• Governing and managing the above activities.

To summarize: you need to check that you have binding commitments from all entities that touch your digital IP project, attesting to the fact that they have a full set of cybersecurity defenses in place. Furthermore, all parties need to be aware that you reserve the right to audit those commitments.

Some concrete examples might help, so consider these items from a fairly standard assessment form, used to perform the initial due diligence when a potential vendor or supplier, such as a post-production company, requests access to your systems in order to work with your content:

  • Does the party have an appropriate and up-to-date information security program in place, with documented security policies, standards and procedures?
  • Does the party employ physical security mechanisms to ensure only authorized parties have access to sensitive areas containing information assets?
  • Are vendor employees educated on what information can and cannot be transmitted via email?
  • Does the vendor have policies defining access control and administration?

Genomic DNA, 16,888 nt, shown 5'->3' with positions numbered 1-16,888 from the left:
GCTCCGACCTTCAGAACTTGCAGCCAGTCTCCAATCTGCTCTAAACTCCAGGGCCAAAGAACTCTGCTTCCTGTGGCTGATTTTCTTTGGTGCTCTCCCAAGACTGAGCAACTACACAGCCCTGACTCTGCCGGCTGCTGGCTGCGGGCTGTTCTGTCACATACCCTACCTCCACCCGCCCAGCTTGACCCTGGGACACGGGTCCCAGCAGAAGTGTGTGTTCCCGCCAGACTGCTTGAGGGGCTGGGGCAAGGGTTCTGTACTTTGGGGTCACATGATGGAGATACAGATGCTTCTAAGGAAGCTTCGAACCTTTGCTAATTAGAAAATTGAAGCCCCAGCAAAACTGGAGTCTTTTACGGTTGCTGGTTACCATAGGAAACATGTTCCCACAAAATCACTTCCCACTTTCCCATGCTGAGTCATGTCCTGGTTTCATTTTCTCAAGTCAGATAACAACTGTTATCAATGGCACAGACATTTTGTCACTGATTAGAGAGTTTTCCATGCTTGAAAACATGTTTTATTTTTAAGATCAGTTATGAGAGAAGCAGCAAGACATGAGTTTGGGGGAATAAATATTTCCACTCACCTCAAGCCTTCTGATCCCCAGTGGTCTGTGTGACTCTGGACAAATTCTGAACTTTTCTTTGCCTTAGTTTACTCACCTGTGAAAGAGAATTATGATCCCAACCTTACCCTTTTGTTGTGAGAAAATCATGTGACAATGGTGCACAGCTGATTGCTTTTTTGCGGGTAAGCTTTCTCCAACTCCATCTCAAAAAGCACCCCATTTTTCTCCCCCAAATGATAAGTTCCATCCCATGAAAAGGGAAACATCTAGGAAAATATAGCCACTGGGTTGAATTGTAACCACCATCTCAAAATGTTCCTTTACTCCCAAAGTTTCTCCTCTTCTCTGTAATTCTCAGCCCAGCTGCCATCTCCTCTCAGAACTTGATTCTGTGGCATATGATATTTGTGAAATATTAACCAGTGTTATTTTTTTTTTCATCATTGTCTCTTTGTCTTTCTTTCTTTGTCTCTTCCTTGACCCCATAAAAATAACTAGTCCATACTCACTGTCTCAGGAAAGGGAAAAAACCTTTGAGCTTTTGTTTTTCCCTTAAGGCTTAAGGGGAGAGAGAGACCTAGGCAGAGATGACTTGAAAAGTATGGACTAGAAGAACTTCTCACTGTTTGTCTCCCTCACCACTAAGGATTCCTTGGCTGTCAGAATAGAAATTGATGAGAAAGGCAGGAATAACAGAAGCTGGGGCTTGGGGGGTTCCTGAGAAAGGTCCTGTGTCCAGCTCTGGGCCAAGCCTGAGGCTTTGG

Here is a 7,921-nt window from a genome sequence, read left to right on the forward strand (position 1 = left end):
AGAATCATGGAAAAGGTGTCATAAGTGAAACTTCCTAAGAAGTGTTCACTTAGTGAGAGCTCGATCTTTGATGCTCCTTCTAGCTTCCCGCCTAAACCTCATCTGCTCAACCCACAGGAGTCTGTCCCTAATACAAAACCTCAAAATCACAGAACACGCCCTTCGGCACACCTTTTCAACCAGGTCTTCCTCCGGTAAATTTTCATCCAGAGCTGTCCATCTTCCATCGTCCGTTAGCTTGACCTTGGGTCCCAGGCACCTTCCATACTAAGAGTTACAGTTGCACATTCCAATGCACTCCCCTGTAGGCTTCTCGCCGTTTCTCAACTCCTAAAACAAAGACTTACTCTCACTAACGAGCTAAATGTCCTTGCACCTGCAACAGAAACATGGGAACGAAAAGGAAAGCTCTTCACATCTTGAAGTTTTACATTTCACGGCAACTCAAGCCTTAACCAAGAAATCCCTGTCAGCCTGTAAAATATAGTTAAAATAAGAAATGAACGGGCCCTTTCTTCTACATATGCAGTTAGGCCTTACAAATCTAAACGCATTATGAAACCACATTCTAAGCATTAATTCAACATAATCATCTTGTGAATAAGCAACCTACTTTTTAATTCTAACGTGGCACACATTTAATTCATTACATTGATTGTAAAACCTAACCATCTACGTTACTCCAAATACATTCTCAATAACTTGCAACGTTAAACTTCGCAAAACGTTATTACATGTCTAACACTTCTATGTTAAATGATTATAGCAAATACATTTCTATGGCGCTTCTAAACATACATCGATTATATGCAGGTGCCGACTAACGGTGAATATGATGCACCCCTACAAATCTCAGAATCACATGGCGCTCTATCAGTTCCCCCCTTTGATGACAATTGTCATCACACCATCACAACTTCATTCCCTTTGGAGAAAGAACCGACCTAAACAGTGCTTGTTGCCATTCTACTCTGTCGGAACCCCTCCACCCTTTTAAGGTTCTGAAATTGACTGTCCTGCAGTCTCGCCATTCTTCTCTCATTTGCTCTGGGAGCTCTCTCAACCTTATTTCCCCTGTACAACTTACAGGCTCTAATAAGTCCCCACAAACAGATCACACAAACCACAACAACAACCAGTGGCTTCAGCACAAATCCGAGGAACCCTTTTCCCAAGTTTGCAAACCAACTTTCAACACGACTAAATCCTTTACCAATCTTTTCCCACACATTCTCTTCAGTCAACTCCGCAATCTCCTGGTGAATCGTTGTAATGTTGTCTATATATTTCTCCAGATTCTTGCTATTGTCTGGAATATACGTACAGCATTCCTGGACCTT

• Does the vendor’s user authorization capability enable administrators to group users into roles, and define specific permissions for each role based on least privilege?
  • Who is responsible for granting access to IT system resources?
  • Are third party workers allowed to share login credentials?
  • How often are user access privileges reviewed for appropriateness?

If you do not have the answers to those questions, and many others like them, for each of your suppliers, then you are not meeting the reasonable standard for your IP protection. In other words, if some IP goes missing, you will face criticism for failing to meet minimum security standards.

People and technology

I’m not going to go into a lot of detail on the people and technology parts of the process/people/technology triad in this article. Suffice to say that the people part of the security strategy involves making sure your employees are both trustworthy and well-trained in cybersecurity. Of particular importance is teaching them how to deflect social engineering attacks, either the kind that comes at you in deceptive emails, or those that appear in person (the unchallenged person on the lot who looks like he’s with the utility company).

Fortunately, there are some excellent free resources that you can use to get started with cybersecurity education. For example, businesses can use the free ESET Cyber Training online. This is a great option to recommend to your suppliers if they are smaller firms pleading poverty when it comes to employee training.

"The technology response has to include a healthy dose of encryption and multi-factor authentication."

The technology response has to include a healthy dose of encryption (encrypt everything of value in transit and at rest) and multi-factor authentication (make sure all access to systems that process valuable IP is identified, logged, and monitored).

Access to digital assets should be revoked promptly when employees depart or contracts are ended.